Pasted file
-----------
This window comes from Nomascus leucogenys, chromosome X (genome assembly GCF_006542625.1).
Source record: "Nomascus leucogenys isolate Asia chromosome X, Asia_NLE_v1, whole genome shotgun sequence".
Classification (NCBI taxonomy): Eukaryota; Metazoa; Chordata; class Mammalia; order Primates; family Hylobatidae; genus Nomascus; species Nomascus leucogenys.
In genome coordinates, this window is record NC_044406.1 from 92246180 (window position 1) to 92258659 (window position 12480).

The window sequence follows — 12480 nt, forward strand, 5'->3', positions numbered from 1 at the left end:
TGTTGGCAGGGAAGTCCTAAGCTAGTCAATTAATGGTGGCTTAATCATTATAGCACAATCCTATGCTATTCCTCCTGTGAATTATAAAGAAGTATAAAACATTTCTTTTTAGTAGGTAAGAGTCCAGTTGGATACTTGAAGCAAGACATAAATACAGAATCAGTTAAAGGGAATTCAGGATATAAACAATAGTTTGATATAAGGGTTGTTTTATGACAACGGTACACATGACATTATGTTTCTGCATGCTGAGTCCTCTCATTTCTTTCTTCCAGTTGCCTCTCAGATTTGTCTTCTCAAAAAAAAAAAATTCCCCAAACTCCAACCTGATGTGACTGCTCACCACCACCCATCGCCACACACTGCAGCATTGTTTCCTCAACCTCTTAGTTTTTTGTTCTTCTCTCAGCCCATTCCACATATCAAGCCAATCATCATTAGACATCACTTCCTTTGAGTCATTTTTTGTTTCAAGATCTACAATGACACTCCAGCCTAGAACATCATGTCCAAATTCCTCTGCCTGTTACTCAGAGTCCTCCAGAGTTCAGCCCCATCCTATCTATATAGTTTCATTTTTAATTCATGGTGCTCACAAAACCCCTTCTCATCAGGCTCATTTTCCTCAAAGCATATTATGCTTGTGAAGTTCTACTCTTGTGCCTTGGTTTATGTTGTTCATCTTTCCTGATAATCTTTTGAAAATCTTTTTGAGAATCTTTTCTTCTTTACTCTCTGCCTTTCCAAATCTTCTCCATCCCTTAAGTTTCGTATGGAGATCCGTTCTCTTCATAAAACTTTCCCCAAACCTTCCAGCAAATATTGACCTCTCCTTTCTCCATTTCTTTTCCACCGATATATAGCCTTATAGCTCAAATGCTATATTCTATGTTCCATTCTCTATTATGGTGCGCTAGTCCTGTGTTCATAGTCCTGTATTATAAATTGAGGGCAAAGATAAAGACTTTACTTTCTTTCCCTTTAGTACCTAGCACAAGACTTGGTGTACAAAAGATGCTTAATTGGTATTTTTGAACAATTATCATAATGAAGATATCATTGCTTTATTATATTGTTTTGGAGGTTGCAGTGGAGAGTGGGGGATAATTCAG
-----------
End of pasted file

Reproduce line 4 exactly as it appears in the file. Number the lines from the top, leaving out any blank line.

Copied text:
In genome coordinates, this window is record NC_044406.1 from 92246180 (window position 1) to 92258659 (window position 12480).